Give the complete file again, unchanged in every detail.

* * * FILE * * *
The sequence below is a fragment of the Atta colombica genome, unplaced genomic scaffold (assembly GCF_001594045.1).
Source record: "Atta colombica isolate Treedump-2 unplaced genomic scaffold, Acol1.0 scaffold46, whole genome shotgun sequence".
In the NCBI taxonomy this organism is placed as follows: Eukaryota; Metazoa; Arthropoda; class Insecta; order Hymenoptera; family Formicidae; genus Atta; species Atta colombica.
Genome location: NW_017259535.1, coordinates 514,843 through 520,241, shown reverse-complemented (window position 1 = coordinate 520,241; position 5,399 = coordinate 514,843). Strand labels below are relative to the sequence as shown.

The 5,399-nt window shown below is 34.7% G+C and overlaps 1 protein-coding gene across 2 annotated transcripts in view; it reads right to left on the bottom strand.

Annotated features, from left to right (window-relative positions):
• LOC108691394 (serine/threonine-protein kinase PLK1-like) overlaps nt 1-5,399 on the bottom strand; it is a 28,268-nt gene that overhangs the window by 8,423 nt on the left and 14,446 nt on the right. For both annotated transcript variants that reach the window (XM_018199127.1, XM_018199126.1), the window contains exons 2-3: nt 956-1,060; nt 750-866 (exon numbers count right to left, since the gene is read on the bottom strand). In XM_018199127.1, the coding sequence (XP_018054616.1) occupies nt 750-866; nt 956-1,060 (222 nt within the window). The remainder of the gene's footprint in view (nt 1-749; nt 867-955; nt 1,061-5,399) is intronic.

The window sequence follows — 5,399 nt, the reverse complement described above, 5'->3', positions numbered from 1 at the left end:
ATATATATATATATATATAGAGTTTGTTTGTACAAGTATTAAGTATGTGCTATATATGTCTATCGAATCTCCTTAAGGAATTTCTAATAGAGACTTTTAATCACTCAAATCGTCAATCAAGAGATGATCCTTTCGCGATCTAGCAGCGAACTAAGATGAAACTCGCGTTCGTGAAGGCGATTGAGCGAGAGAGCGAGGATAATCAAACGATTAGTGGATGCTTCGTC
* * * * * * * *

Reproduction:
The sequence below is a fragment of the Atta colombica genome, unplaced genomic scaffold (assembly GCF_001594045.1).
Source record: "Atta colombica isolate Treedump-2 unplaced genomic scaffold, Acol1.0 scaffold46, whole genome shotgun sequence".
In the NCBI taxonomy this organism is placed as follows: Eukaryota; Metazoa; Arthropoda; class Insecta; order Hymenoptera; family Formicidae; genus Atta; species Atta colombica.
Genome location: NW_017259535.1, coordinates 514,843 through 520,241, shown reverse-complemented (window position 1 = coordinate 520,241; position 5,399 = coordinate 514,843). Strand labels below are relative to the sequence as shown.

The 5,399-nt window shown below is 34.7% G+C and overlaps 1 protein-coding gene across 2 annotated transcripts in view; it reads right to left on the bottom strand.

Annotated features, from left to right (window-relative positions):
• LOC108691394 (serine/threonine-protein kinase PLK1-like) overlaps nt 1-5,399 on the bottom strand; it is a 28,268-nt gene that overhangs the window by 8,423 nt on the left and 14,446 nt on the right. For both annotated transcript variants that reach the window (XM_018199127.1, XM_018199126.1), the window contains exons 2-3: nt 956-1,060; nt 750-866 (exon numbers count right to left, since the gene is read on the bottom strand). In XM_018199127.1, the coding sequence (XP_018054616.1) occupies nt 750-866; nt 956-1,060 (222 nt within the window). The remainder of the gene's footprint in view (nt 1-749; nt 867-955; nt 1,061-5,399) is intronic.

The window sequence follows — 5,399 nt, the reverse complement described above, 5'->3', positions numbered from 1 at the left end:
ATATATATATATATATATAGAGTTTGTTTGTACAAGTATTAAGTATGTGCTATATATGTCTATCGAATCTCCTTAAGGAATTTCTAATAGAGACTTTTAATCACTCAAATCGTCAATCAAGAGATGATCCTTTCGCGATCTAGCAGCGAACTAAGATGAAACTCGCGTTCGTGAAGGCGATTGAGCGAGAGAGCGAGGATAATCAAACGATTAGTGGATGCTTCGTC